Drug-resistance testing is recommended at the time of HIV infection diagnosis, as well as in all cases of treatment failure, reiterate new guidelines from the International AIDS Society-USA (IAS-USA), published in the July 15 issue of Clinical Infectious Diseases.

The IAS-USA guidelines panelists, under the direction of Martin Hirsch, MD, of Harvard Medical School, stress the importance of testing to help HIV-positive people determine if they’ve been infected with a drug-resistant strain of HIV-and which drugs they’re resistant to. For the most accurate results, they stress, testing should be conducted soon after the initial HIV diagnosis. Even if ARV treatment isn’t to be started until several months or years later, the results of drug-resistance testing can help guide treatment decisions when the time comes.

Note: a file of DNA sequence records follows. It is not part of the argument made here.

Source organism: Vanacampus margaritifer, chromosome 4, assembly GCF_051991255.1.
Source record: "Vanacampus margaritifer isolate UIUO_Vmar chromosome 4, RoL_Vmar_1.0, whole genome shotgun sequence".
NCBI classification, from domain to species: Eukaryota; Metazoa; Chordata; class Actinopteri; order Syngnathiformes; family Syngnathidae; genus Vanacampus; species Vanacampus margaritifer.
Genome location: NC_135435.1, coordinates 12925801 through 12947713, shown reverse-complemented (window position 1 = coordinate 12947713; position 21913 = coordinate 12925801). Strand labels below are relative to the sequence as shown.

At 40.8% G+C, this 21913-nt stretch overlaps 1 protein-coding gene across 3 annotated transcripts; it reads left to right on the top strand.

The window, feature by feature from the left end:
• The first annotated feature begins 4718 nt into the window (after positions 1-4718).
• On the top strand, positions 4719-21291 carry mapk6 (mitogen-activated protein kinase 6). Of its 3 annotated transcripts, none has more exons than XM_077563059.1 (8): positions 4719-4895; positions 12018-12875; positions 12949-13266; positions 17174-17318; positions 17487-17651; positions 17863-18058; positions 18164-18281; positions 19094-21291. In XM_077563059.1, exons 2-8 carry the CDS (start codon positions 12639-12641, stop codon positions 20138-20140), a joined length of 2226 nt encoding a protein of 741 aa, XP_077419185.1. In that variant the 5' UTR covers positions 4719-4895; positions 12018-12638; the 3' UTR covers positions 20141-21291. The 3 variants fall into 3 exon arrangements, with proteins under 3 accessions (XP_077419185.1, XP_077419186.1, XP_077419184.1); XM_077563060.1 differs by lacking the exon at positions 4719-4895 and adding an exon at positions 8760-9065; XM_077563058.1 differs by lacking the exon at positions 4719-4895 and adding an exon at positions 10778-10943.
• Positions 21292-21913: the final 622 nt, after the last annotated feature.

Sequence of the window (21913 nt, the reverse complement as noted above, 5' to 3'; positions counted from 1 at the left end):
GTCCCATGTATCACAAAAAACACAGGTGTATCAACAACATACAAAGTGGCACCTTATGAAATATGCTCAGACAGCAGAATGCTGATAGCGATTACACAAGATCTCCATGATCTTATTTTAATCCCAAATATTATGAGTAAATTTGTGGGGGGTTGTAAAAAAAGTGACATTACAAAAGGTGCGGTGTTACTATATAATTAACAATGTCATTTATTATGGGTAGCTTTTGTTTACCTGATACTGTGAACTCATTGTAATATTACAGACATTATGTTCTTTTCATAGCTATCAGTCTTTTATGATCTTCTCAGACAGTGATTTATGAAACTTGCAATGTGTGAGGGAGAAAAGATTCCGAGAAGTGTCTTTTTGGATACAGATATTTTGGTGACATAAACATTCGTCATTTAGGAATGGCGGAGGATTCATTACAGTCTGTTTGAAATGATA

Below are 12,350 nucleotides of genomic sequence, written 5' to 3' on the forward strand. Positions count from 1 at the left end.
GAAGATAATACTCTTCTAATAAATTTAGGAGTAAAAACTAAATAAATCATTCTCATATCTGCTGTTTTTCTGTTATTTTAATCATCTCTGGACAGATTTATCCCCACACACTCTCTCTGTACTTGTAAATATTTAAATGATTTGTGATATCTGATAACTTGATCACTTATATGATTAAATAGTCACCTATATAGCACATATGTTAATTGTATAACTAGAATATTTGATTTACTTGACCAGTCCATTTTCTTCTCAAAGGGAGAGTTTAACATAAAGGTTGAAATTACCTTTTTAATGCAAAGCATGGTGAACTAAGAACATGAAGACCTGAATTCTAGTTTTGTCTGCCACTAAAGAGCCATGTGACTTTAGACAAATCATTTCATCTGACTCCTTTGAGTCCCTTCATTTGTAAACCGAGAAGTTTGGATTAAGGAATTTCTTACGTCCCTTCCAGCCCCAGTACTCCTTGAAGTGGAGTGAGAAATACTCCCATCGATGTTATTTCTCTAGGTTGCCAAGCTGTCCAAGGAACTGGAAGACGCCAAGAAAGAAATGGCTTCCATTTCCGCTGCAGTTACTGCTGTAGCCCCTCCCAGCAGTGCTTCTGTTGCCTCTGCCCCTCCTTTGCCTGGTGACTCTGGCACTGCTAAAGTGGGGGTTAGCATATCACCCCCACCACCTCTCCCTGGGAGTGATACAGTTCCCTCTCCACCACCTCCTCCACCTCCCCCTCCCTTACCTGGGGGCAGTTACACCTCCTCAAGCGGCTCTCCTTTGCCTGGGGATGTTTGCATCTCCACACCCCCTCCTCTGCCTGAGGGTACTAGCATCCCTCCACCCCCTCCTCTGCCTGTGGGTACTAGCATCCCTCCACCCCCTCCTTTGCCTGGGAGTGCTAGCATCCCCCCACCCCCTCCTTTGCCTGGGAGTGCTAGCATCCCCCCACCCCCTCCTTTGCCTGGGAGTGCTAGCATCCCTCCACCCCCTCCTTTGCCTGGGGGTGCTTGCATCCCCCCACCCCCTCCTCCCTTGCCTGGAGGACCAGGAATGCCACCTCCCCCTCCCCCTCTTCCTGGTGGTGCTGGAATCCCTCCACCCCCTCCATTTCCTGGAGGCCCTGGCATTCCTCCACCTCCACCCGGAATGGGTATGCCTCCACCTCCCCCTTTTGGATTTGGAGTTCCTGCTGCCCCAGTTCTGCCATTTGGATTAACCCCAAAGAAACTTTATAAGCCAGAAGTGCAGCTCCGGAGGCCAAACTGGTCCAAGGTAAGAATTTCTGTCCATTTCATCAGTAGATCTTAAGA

Once patients are on ARV treatment, if viral load fails to go undetectable or becomes detectable again after a period of being undetectable, the 2008 IAS-USA recommendations restate that drug-resistance testing may help determine the cause. For best results, the test should be conducted while the failing regimen is being used, or within four weeks of discontinuing treatment.

The availability of new drugs from various classes and improvements in available assays necessitate updated guidelines to help people living with HIV and their health care providers make informed decisions when confronted with drug-resistant virus. The IAS-USA annually convenes a panel of physicians and scientists with expertise in drug-resistant HIV, ARV therapy and patient care to review recently published data and presentations at scientific conferences and to provide updated recommendations.